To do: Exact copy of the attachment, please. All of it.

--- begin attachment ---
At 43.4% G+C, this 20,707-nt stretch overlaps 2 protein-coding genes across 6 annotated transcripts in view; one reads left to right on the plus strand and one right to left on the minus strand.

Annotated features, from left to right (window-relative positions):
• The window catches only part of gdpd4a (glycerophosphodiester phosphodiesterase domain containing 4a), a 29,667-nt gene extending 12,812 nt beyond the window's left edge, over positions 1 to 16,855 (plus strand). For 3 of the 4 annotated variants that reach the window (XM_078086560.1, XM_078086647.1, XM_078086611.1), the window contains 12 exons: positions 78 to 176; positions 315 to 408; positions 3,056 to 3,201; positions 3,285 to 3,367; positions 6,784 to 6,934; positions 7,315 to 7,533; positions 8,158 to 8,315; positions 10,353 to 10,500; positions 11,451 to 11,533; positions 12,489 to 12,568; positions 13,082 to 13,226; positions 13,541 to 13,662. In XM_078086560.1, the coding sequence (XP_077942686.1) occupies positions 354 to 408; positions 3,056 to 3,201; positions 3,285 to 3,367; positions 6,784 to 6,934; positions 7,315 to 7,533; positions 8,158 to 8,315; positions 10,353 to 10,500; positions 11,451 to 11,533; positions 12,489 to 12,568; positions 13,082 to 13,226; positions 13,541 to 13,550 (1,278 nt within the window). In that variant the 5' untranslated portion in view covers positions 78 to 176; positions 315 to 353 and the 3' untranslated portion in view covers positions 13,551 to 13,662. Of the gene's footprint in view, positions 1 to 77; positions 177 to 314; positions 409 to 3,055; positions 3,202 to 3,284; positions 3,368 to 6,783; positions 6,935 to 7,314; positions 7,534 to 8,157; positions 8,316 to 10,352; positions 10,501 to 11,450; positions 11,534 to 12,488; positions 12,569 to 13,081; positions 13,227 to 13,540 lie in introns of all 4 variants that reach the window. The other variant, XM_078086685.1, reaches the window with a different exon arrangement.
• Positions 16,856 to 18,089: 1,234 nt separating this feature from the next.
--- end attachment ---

At 43.4% G+C, this 20,707-nt stretch overlaps 2 protein-coding genes across 6 annotated transcripts in view; one reads left to right on the plus strand and one right to left on the minus strand.

Annotated features, from left to right (window-relative positions):
• The window catches only part of gdpd4a (glycerophosphodiester phosphodiesterase domain containing 4a), a 29,667-nt gene extending 12,812 nt beyond the window's left edge, over positions 1 to 16,855 (plus strand). For 3 of the 4 annotated variants that reach the window (XM_078086560.1, XM_078086647.1, XM_078086611.1), the window contains 12 exons: positions 78 to 176; positions 315 to 408; positions 3,056 to 3,201; positions 3,285 to 3,367; positions 6,784 to 6,934; positions 7,315 to 7,533; positions 8,158 to 8,315; positions 10,353 to 10,500; positions 11,451 to 11,533; positions 12,489 to 12,568; positions 13,082 to 13,226; positions 13,541 to 13,662. In XM_078086560.1, the coding sequence (XP_077942686.1) occupies positions 354 to 408; positions 3,056 to 3,201; positions 3,285 to 3,367; positions 6,784 to 6,934; positions 7,315 to 7,533; positions 8,158 to 8,315; positions 10,353 to 10,500; positions 11,451 to 11,533; positions 12,489 to 12,568; positions 13,082 to 13,226; positions 13,541 to 13,550 (1,278 nt within the window). In that variant the 5' untranslated portion in view covers positions 78 to 176; positions 315 to 353 and the 3' untranslated portion in view covers positions 13,551 to 13,662. Of the gene's footprint in view, positions 1 to 77; positions 177 to 314; positions 409 to 3,055; positions 3,202 to 3,284; positions 3,368 to 6,783; positions 6,935 to 7,314; positions 7,534 to 8,157; positions 8,316 to 10,352; positions 10,501 to 11,450; positions 11,534 to 12,488; positions 12,569 to 13,081; positions 13,227 to 13,540 lie in introns of all 4 variants that reach the window. The other variant, XM_078086685.1, reaches the window with a different exon arrangement.
• Positions 16,856 to 18,089: 1,234 nt separating this feature from the next.